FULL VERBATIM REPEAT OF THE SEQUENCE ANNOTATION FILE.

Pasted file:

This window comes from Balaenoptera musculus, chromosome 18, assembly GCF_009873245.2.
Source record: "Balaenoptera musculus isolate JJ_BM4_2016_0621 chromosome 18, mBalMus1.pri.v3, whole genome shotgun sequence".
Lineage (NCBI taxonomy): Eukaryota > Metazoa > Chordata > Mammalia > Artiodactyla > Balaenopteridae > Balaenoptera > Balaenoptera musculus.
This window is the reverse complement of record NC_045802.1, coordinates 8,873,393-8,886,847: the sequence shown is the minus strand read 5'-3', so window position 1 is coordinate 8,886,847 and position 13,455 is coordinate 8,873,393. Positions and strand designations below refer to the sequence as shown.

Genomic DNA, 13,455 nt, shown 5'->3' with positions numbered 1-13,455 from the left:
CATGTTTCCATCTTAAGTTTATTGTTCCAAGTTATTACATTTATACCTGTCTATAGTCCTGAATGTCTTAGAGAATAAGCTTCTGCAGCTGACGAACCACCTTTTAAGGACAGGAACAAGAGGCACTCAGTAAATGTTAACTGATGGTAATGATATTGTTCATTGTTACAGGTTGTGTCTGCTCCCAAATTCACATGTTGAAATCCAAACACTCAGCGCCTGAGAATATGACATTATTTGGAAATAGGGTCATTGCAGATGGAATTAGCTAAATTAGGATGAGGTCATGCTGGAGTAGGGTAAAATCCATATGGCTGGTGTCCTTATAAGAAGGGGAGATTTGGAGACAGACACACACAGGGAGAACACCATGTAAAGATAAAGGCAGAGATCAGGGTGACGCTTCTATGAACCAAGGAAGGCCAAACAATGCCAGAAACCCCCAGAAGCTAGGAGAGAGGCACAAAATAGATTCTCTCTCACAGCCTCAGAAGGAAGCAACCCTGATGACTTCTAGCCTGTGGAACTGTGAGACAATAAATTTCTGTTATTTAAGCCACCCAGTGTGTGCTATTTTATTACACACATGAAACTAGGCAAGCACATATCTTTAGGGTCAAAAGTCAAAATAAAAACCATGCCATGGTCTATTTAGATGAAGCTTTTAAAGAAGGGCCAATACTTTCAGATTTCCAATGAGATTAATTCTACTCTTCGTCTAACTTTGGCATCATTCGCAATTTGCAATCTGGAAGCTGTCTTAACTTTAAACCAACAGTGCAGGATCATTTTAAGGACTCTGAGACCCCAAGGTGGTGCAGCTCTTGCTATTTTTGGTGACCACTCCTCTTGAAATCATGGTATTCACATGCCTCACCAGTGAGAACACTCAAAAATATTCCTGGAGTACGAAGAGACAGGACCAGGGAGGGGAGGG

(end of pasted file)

This window comes from Balaenoptera musculus, chromosome 18, assembly GCF_009873245.2.
Source record: "Balaenoptera musculus isolate JJ_BM4_2016_0621 chromosome 18, mBalMus1.pri.v3, whole genome shotgun sequence".
Lineage (NCBI taxonomy): Eukaryota > Metazoa > Chordata > Mammalia > Artiodactyla > Balaenopteridae > Balaenoptera > Balaenoptera musculus.
This window is the reverse complement of record NC_045802.1, coordinates 8,873,393-8,886,847: the sequence shown is the minus strand read 5'-3', so window position 1 is coordinate 8,886,847 and position 13,455 is coordinate 8,873,393. Positions and strand designations below refer to the sequence as shown.

Genomic DNA, 13,455 nt, shown 5'->3' with positions numbered 1-13,455 from the left:
CATGTTTCCATCTTAAGTTTATTGTTCCAAGTTATTACATTTATACCTGTCTATAGTCCTGAATGTCTTAGAGAATAAGCTTCTGCAGCTGACGAACCACCTTTTAAGGACAGGAACAAGAGGCACTCAGTAAATGTTAACTGATGGTAATGATATTGTTCATTGTTACAGGTTGTGTCTGCTCCCAAATTCACATGTTGAAATCCAAACACTCAGCGCCTGAGAATATGACATTATTTGGAAATAGGGTCATTGCAGATGGAATTAGCTAAATTAGGATGAGGTCATGCTGGAGTAGGGTAAAATCCATATGGCTGGTGTCCTTATAAGAAGGGGAGATTTGGAGACAGACACACACAGGGAGAACACCATGTAAAGATAAAGGCAGAGATCAGGGTGACGCTTCTATGAACCAAGGAAGGCCAAACAATGCCAGAAACCCCCAGAAGCTAGGAGAGAGGCACAAAATAGATTCTCTCTCACAGCCTCAGAAGGAAGCAACCCTGATGACTTCTAGCCTGTGGAACTGTGAGACAATAAATTTCTGTTATTTAAGCCACCCAGTGTGTGCTATTTTATTACACACATGAAACTAGGCAAGCACATATCTTTAGGGTCAAAAGTCAAAATAAAAACCATGCCATGGTCTATTTAGATGAAGCTTTTAAAGAAGGGCCAATACTTTCAGATTTCCAATGAGATTAATTCTACTCTTCGTCTAACTTTGGCATCATTCGCAATTTGCAATCTGGAAGCTGTCTTAACTTTAAACCAACAGTGCAGGATCATTTTAAGGACTCTGAGACCCCAAGGTGGTGCAGCTCTTGCTATTTTTGGTGACCACTCCTCTTGAAATCATGGTATTCACATGCCTCACCAGTGAGAACACTCAAAAATATTCCTGGAGTACGAAGAGACAGGACCAGGGAGGGGAGGG